|A systematic review of randomized controlled trials for plasma exchange in the treatment of thrombotic thrombocytopenic purpura
|Brunskill S J, Tusold A, Benjamin S, Stanworth S J, Murphy M F
This review concluded that plasma exchange is more effective than plasma infusion in the treatment of thrombotic thrombocytopenic purpura, but it is unclear which replacement fluid for plasma exchange is best. There are limitations with the included studies, but the authors take these into account in their synthesis and the conclusions are likely to be reliable.
To assess the safety and efficacy of different replacement fluids for plasma exchange (PE) in the treatment of thrombotic thrombocytopenic purpura (TTP).
MEDLINE (1996 to 2005), EMBASE (1980 to 2005), the Cochrane Library (2005), Current Controlled Trials Register, the UK National Research Register, National Health and Medical Research Council of Australia, and Trials Central were searched and updated to July 2006. In addition, conference abstracts and reference lists of identified studies and relevant review articles were handsearched, and experts in the field were contacted. Publications were not restricted by language or status.
Study designs of evaluations included in the review
Randomised controlled trials (RCTs) were eligible for inclusion.
Specific interventions included in the review
Studies comparing two different types of PE, or a PE with plasma infusion (PI), were eligible for inclusion. The included studies used PE with the following types of replacement fluids: standard fresh frozen plasma (FFP), solvent-/detergent-treated plasma (SDP), cryosupernatant plasma, or cryoprecipitate-poor plasma as the intervention, and PI (FFP) or PE (FFP) as the comparator. Adjunctive treatment included dipyridamole, aspirin and methylprednisolone. Studies reporting treatment doses used different measures, and treatment durations also varied.
Participants included in the review
Patients of any age with a diagnosis of TTP were eligible for inclusion. Where reported, the included studies identified patients with the following types of TTP: intermittent or initial onset, acute, or idiopathic adult.
Outcomes assessed in the review
Studies reporting on related clinical and/or laboratory outcomes were eligible for inclusion. The review included mortality, response to treatment, time to resolution of the presenting signs of TTP, adverse events and quality-of-life outcomes.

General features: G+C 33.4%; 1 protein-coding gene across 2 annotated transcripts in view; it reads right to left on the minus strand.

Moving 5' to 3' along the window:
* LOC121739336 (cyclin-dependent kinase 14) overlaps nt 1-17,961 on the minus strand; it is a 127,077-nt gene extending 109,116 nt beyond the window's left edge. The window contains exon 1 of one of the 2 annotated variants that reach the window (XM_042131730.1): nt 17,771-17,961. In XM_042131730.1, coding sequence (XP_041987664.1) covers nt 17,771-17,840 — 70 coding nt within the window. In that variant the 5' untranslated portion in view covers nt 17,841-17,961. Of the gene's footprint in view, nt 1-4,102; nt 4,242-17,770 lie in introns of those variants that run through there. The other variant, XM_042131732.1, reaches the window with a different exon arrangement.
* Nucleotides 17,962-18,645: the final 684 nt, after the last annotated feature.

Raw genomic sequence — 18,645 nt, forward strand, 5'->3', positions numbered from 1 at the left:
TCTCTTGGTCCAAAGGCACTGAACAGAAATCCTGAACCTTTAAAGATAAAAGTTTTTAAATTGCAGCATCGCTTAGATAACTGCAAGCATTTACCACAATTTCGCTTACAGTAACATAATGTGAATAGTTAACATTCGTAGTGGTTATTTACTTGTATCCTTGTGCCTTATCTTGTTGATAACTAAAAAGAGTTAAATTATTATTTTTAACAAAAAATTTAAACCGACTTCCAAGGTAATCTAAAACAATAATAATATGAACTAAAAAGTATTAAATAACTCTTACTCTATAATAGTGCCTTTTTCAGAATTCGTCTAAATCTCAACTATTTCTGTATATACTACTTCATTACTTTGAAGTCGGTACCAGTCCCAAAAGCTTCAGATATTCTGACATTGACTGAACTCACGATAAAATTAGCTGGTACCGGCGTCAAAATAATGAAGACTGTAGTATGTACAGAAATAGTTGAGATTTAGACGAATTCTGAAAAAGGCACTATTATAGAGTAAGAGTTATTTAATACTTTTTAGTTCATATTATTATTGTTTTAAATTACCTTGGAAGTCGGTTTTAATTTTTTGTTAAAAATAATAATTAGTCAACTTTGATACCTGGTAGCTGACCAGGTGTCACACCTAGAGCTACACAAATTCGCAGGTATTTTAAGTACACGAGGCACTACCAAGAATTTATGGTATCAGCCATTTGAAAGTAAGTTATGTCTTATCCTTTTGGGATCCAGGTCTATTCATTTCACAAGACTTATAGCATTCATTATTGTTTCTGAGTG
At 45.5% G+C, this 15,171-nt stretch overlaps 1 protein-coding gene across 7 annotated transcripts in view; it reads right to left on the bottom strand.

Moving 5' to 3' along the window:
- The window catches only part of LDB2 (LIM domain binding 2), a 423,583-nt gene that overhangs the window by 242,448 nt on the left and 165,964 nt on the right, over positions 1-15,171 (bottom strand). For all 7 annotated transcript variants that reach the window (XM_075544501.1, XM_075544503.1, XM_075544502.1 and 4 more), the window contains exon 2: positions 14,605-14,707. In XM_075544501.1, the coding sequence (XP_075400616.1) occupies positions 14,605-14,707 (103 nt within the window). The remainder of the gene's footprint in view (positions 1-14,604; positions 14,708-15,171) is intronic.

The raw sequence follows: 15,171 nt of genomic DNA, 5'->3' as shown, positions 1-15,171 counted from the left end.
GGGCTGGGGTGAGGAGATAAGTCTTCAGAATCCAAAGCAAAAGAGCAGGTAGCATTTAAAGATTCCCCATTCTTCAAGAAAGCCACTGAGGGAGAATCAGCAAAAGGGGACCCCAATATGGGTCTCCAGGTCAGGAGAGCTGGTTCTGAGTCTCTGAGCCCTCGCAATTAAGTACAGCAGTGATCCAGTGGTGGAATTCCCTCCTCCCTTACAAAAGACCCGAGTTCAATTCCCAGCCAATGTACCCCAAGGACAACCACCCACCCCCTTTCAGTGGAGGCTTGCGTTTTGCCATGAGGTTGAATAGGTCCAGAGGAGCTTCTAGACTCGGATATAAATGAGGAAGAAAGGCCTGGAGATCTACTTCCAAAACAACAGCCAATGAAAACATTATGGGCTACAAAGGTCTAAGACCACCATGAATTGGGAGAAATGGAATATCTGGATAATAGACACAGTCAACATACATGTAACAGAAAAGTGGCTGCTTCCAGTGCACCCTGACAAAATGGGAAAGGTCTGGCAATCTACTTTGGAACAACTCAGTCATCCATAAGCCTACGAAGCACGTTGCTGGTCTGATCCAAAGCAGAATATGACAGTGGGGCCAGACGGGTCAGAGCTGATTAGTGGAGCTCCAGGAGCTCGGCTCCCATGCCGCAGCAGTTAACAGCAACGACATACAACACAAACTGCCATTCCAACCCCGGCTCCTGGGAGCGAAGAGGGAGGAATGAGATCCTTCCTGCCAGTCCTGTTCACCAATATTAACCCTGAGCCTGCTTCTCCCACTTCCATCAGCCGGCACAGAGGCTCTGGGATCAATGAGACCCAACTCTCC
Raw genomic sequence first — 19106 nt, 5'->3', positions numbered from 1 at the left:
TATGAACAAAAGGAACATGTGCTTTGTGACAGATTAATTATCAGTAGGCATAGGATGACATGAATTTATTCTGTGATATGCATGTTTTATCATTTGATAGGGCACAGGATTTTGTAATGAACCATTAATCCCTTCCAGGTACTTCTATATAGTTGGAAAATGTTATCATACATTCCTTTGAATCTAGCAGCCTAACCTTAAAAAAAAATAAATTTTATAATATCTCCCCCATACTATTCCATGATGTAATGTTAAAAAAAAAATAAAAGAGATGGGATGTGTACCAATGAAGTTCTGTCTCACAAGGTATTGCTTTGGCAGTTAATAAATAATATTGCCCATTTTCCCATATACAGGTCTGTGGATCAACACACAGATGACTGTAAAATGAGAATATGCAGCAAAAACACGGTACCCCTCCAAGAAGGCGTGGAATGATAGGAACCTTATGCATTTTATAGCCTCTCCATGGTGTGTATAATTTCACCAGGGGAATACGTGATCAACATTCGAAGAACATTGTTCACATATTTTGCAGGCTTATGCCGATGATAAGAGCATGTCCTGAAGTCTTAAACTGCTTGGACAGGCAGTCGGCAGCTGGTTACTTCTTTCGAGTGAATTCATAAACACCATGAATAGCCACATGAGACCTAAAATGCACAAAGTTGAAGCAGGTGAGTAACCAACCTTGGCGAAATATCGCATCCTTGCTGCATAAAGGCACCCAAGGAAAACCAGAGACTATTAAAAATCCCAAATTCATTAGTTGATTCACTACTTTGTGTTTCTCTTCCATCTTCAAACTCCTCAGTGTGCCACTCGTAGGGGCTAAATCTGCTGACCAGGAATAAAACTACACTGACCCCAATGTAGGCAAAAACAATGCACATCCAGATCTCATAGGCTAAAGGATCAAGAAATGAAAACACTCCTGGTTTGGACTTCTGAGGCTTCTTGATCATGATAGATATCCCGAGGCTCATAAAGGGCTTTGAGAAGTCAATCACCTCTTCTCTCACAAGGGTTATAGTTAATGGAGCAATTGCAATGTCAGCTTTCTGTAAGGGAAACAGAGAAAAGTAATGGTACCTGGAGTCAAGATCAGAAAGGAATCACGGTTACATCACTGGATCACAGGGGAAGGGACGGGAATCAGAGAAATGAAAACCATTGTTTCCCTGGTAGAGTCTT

How were decisions on the relevance of primary studies made?
Two reviewers independently screened for relevant studies and any disagreements were resolved through discussion.
Assessment of study quality
Two reviewers independently assessed the quality of the included studies using modified criteria from a published study, including randomisation, treatment allocation concealment, follow-up and blinded outcome assessment. Any disagreements were resolved through discussion.
Two reviewers independently extracted the data and any disagreements were resolved through discussion. Data were extracted on study and patient characteristics, type and cause of TTP, intervention details, comparator and associated treatment details, outcomes and study quality. The outcome data were presented as summary risk ratios (RRs) for studies comparing PE with PI.
Methods of synthesis
How were the studies combined?
Summary RRs were pooled using a fixed-effect model with 95% confidence interval (CI) where appropriate. Where not appropriate, the studies were grouped by replacement fluid type and described narratively.
How were differences between studies investigated?
Due to clinical and methodological heterogeneity the majority of findings were presented narratively, grouped by treatment type.
Results of the review
Seven RCTs (n=281 (actually n=301); n=157 receiving intervention and n=144 receiving comparator) were included in the review; two compared PE with PI and five compared different replacement fluids for PE. The sample sizes ranged from 18 to 102 participants. The longest follow-up reported was 12 months, with one study reporting only interim data.
PE versus PI (2 studies).
All patients received aspirin and dipyridamole as an adjunctive treatment. A significant difference was identified for mortality rates after 7 treatment sessions; both studies favoured PE (RR 0.31, 95% CI: 0.12, 0.79). No significant differences in mortality rates were reported at follow-up. Cause of death was reported in 9 patients, 5 of which were treatment related.